It is so helpful watching instructional videos and seeing someone break down their steps as they paint. After watching three short videos on painting waves, I came away with several tips.
- Determine what direction the light is coming from
- Create the waves with dark and light areas.
- Where is the detail in the painting? And therefore where is the eye drawn to? Contrasts also draw the eye.
- Keep slivers of white (the paper) which suggests waves in the distance. Add dark areas in front of these.
- Blotting with a tissue can create the spray of a wave
- Dark edges makes the foam look thicker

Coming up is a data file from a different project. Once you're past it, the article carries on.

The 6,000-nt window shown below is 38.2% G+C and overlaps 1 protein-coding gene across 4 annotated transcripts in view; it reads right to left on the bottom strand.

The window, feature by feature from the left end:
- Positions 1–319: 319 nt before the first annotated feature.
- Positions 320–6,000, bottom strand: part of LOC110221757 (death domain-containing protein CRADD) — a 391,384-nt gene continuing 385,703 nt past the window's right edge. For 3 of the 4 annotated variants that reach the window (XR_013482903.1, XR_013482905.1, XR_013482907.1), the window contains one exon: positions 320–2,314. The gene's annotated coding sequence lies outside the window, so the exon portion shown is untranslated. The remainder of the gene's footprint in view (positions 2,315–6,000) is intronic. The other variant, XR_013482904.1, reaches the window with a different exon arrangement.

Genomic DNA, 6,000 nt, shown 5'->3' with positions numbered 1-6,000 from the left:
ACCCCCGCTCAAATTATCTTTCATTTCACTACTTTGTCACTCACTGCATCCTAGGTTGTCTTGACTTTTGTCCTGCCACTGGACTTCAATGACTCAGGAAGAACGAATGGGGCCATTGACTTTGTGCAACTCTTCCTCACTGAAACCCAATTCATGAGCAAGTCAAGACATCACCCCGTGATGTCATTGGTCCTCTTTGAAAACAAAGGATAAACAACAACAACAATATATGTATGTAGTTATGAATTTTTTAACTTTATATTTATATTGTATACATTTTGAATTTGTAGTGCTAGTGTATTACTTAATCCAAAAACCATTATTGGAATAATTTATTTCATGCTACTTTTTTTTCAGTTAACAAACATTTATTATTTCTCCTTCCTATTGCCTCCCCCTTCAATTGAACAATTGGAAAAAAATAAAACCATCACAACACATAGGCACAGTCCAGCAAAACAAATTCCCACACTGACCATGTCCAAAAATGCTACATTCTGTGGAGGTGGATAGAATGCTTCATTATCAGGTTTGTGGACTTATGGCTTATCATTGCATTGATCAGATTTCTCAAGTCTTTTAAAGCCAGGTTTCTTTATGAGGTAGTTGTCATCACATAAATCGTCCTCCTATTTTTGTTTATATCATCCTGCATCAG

- Wet sand has blue in it
- Horizontal strokes in your painting make things look flatter – use a flat brush
- Use other colors in the sky, not just blue
- There is a reflection in things that are wet and shiny – like wet sand
- The position of the horizon line effects the vantage point of the painting (where you are standing on the beach)
- The water is greener closer to the shore
- Colors in a painting – use the same colors throughout your whole painting
As I’ve practiced, I’ve come up with my own tips, including:
- Use white gouache to add foam areas, spray, waves in the distance, etc.
Read more about my process for painting the beach here.
Here are links to the videos I watched:
- Painting wet sand in watercolor by Grant Fuller
- Painting a breaking wave in watercolor by Ron Hazell
- How to paint ocean shore waves in juicy watercolors by Chris Petri
Exciting News! I’ve released my first set of watercolor paintings as Limited Edition Giclee Art Prints. Visit my online shop at shop.eileenmckenna.com.
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